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Gerard O’ConnellSeptember 26, 2019
Pope Francis meets with Jesuits in Maputo, Mozambique, Sept. 5, 2019. (CNS photo/Vatican Media) Pope Francis meets with Jesuits in Maputo, Mozambique, Sept. 5, 2019. (CNS photo/Vatican Media) 

Pope Francis spoke freely about his own “experience of God” since becoming pope, the importance of working for reconciliation in a polarized country, his belief that clericalism is “a real perversion” in the church, the difference between evangelization and proselytism and other important topics when he engaged in stimulating question-and-answer sessions with Jesuits during his recent visit to Africa.

The journey to Mozambique, Madagascar and Mauritius represented the pope’s 31st foreign trip, and during each of them he has carved out time to meet the local Jesuits in most of the 47 countries he has visited. Antonio Spadaro, S.J., the editor of La Civiltà Cattolica, present at these encounters, has recorded and published the transcripts in that review and did so again this time at a meeting with 20 Jesuits from Mozambique, three from Zimbabwe and one from Portugal. (Two of the pope’s interesting responses are described below, but the full transcript of the encounter can be found online.)

In Maputo, Mozambique, on Sept. 5, when asked if and how his experience of God has changed since becoming pope, Francis reflected for a moment and then confessed: “I guess my experience of God hasn’t fundamentally changed. I remain the same as before.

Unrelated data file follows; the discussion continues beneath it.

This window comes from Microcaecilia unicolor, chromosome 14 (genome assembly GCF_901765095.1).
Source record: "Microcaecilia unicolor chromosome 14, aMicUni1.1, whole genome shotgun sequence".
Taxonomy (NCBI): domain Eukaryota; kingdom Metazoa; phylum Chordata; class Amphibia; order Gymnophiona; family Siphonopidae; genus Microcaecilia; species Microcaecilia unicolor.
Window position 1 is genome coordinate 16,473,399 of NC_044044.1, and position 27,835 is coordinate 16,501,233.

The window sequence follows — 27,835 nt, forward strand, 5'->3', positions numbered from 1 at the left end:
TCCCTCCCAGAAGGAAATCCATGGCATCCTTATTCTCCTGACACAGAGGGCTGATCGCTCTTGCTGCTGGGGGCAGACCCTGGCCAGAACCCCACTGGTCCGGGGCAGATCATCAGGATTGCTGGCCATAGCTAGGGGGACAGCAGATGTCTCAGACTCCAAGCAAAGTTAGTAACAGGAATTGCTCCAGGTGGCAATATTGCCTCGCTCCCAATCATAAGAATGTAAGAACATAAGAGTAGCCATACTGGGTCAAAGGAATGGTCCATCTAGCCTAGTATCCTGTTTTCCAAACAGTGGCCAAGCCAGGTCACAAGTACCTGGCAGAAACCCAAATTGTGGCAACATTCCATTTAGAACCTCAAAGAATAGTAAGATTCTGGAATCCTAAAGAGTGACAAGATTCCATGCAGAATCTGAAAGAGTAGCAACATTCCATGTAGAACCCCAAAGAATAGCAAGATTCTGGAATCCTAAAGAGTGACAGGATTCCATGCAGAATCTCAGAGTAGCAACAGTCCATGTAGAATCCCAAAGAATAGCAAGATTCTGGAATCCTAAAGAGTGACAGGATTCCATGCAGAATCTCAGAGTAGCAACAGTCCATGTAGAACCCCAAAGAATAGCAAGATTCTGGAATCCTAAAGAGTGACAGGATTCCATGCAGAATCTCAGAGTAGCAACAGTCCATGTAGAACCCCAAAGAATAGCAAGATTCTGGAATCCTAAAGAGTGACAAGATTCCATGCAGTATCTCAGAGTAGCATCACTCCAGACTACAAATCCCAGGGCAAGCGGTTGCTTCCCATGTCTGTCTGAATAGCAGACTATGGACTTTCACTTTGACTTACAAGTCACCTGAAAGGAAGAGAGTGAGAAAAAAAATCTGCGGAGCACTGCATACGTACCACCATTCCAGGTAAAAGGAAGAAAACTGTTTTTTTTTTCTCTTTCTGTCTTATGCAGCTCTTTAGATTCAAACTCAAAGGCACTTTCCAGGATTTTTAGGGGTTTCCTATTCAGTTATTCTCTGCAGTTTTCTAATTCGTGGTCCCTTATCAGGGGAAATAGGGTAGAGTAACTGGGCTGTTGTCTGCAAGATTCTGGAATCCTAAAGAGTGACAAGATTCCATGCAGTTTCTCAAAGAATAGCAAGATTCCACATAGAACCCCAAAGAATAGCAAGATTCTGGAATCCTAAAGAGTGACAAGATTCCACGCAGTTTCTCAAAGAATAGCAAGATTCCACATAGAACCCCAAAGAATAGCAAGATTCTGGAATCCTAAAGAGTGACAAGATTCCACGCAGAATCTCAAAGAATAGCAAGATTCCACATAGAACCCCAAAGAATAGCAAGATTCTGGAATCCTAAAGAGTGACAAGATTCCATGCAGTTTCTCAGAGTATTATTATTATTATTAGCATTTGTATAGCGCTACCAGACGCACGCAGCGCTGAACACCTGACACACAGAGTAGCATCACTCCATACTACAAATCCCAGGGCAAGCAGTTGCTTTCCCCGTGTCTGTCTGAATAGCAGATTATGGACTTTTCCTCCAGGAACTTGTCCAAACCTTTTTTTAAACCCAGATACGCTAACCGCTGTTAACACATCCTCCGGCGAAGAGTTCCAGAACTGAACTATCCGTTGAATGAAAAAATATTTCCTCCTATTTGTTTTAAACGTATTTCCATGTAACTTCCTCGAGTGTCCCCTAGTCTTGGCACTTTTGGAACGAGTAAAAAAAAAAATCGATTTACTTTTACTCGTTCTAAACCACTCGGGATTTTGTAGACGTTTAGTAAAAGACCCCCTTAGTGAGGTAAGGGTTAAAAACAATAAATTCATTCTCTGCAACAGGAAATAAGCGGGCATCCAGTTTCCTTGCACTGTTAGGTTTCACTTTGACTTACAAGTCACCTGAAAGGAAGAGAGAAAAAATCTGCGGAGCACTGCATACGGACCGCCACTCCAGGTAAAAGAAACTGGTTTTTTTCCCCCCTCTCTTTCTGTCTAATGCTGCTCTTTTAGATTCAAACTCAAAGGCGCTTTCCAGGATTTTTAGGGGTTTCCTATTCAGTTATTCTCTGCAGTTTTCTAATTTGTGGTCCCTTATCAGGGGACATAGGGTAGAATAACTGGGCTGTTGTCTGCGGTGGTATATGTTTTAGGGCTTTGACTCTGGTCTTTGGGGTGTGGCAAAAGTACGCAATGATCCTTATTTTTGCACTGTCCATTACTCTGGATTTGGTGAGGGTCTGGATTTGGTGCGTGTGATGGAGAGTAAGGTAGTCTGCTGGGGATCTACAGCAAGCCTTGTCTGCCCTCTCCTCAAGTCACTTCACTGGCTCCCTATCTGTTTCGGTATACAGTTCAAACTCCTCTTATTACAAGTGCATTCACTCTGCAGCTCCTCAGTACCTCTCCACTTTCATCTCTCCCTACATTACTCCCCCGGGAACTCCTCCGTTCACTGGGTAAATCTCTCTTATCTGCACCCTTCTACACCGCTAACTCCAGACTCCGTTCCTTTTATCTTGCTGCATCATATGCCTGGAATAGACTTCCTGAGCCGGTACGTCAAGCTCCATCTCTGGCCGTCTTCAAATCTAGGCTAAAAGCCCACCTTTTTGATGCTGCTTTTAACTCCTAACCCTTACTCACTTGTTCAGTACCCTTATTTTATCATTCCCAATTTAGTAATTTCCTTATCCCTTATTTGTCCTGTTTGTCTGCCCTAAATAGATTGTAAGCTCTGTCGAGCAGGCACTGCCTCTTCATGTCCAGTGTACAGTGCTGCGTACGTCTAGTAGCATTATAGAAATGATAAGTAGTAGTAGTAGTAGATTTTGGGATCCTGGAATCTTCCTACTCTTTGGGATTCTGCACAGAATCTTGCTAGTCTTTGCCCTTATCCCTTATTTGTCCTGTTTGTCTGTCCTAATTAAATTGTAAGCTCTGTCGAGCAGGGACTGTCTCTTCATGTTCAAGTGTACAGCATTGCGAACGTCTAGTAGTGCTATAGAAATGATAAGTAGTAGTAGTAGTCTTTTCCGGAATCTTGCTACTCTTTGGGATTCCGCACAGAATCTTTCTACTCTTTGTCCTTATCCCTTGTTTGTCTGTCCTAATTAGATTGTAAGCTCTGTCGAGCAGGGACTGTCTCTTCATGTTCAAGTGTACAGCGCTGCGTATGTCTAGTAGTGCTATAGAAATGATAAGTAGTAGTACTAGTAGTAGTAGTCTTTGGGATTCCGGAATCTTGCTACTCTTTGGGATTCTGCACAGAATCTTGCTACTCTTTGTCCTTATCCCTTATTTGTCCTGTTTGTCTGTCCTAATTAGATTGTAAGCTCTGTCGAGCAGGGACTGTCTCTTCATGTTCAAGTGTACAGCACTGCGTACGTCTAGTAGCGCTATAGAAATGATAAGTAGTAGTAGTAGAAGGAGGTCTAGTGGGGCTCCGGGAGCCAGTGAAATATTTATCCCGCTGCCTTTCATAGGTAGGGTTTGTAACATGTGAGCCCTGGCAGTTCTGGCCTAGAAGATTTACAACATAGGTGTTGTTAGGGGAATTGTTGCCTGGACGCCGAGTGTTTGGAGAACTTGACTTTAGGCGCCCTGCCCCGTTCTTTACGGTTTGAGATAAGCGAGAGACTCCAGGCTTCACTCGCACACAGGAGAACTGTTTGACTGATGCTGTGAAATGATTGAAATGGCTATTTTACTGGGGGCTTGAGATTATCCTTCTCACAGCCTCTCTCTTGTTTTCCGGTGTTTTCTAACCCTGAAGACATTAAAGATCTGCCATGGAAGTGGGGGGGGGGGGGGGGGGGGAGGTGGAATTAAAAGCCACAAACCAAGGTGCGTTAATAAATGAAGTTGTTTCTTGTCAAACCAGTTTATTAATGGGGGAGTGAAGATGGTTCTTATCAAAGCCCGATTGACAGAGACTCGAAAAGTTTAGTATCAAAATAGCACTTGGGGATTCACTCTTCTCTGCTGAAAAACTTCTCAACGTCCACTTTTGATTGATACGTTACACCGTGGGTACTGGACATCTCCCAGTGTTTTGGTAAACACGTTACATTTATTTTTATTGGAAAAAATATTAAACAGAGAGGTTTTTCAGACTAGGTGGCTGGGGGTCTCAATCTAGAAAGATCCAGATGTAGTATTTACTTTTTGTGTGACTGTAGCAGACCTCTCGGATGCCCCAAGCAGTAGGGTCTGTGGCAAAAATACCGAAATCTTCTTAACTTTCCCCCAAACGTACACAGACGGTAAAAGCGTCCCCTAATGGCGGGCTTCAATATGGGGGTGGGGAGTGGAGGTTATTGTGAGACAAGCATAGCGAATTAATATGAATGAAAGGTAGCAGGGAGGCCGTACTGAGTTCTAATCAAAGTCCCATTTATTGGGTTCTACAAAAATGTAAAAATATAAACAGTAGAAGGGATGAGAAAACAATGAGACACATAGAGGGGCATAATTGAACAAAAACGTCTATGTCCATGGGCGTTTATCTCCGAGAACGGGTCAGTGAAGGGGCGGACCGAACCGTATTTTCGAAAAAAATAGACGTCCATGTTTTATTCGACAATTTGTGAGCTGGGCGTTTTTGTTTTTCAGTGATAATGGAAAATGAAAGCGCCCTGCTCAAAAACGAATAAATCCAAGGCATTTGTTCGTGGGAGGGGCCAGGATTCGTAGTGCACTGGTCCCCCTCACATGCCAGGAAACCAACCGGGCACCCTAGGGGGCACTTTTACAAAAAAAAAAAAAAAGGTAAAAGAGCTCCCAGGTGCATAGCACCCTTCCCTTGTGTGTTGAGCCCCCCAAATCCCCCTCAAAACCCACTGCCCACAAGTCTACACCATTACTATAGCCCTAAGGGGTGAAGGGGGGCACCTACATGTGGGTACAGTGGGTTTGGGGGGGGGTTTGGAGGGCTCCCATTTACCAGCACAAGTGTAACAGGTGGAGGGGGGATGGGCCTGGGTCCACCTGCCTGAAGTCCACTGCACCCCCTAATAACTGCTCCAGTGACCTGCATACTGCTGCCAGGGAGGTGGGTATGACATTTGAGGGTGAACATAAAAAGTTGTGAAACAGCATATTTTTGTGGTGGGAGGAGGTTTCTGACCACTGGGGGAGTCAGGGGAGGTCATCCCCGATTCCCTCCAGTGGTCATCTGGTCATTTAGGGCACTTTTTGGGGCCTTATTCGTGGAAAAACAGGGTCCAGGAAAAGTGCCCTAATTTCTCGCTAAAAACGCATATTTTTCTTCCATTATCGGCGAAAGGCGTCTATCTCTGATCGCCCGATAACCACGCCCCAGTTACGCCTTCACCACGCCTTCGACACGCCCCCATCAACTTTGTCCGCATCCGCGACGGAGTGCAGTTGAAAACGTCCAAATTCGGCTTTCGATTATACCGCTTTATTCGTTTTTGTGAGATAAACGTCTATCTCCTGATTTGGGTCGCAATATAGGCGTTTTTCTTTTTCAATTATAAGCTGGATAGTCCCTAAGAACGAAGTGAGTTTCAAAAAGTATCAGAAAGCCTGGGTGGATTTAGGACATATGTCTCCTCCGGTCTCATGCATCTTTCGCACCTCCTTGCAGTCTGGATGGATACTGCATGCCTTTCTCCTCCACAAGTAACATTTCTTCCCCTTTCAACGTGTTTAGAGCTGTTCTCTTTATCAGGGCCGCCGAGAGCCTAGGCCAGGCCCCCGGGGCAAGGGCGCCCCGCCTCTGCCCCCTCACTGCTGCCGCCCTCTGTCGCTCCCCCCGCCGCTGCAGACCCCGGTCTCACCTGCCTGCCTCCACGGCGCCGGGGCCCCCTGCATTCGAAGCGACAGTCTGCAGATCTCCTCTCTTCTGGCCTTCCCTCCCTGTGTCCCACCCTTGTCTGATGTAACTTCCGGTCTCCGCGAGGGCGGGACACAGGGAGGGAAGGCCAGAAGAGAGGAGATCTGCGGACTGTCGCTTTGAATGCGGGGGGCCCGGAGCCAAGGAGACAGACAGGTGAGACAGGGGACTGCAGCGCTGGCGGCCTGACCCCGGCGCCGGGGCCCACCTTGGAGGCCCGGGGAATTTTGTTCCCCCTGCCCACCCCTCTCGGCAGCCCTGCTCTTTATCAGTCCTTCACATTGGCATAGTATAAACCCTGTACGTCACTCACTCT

“My election as pope did not convert me suddenly,” Pope Francis said, “so as to make me less sinful than before. I am and I remain a sinner. That’s why I confess every two weeks.”

“Yes, I feel a sense of greater responsibility, no doubt. My prayer of intercession has become much wider than before. But even beforehand I lived the prayer of intercession and felt pastoral responsibility. I keep walking, but there’s not really been any radical change.”

He added: “I speak to the Lord as before. I feel God gives me the grace I need for the present time. But the Lord gave it to me before. And I commit the same sins as before.

“My election as pope did not convert me suddenly,” Pope Francis said, “so as to make me less sinful than before. I am and I remain a sinner. That’s why I confess every two weeks.”

He said he had never been asked this question before and thanked the questioner “because it makes me think about my spiritual life.”